Leaving a school, after working with the parents and faculty for a week, she felt incredible sadness. You develop such a close bond especially with your translator who not only translates your thoughts but your soul. Aside from her translator, there was only the occasional person who spoke English. One little girl whose father was an English professor helped her by telling her what she needed to do and introducing all the children so she would learn their names.
Waldorf Resonates with Chinese Traditions
Waldorf is by far the most quickly growing independent school movement in China. Jan said that the Chinese people find the Waldorf philosophy resonates with their spiritual traditions. Many of the parents want for their children what they did not get in their highly academic early years. They understand the value of play and the effects of too much stress. Some parents who live in big cities even establish second homes near a village Waldorf school so that their children can attend.
In spite of the many cultural differences between China and the West, Jan feels, children are the same everywhere. She confirmed her understanding of archetypal images that Steiner indicates all children bring with them. The way they laugh, whine, throw tantrums are a universal language. She saw some extraordinary play but also children who have been “pulled out of the water” too soon. Waldorf parents in China have the same worries that we do, about whether their child is going to be prepared for the challenges of adult life. Children in China also attend a lot of extra-curricular lessons.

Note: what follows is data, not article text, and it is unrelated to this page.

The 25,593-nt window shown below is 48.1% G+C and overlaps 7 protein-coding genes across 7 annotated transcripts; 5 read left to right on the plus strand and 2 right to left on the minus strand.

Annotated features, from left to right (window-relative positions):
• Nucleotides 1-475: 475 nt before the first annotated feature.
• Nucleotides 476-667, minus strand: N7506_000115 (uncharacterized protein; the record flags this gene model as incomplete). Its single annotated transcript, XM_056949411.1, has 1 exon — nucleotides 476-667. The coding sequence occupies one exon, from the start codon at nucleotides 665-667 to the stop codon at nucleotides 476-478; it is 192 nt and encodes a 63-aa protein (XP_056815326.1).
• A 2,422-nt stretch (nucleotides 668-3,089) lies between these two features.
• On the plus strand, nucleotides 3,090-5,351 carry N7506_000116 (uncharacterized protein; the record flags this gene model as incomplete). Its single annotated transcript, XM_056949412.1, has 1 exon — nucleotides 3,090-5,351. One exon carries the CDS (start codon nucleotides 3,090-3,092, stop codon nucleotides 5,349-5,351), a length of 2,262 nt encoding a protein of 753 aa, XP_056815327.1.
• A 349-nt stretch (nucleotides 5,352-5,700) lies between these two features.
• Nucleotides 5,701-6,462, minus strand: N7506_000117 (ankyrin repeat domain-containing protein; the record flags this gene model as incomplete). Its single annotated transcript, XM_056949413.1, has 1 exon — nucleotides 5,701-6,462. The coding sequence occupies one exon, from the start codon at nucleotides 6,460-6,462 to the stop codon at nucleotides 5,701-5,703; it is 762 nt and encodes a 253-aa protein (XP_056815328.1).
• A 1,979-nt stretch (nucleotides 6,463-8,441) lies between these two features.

A Generation of Parents Who Grew Up as Only Children
A big difference now in China is the change in the “one child only” policy. Parents who grown up as only children want their own to have brothers and sisters. Many other things are also changing quickly. Cell phones are everywhere; even the old street cleaners are looking on their devices as they sweep and hundred-year-old grandmothers use them.
There was great interest in our RSCT teacher education program, and request to come back to continue intensive work in the schools. Not many Chinese teachers can afford to come to Canada for a year to study Waldorf education. They want us to go there.
On her last two days in China, Jan got to be a tourist in Beijing, where she rented a bicycle to get around. The trip to the Great Wall and the Imperial palace was on the final day. Places Jan had only dreamed of visiting were experiences beyond words.
Many thanks to WECC Waldorf Early Childhood China and the support of the Rudolf Steiner Centre Toronto for making this opportunity a reality.
Jan Ney Patterson
Director of Waldorf Early Childhood Teacher Education
1. Jan presenting to the faculty of a Chinese Waldorf school.
2. Jan visiting the Terra Cotta warriors.
3. Children climbing a mountain as part of their new daily rhythm.
4. Jan visits the Great Wall of China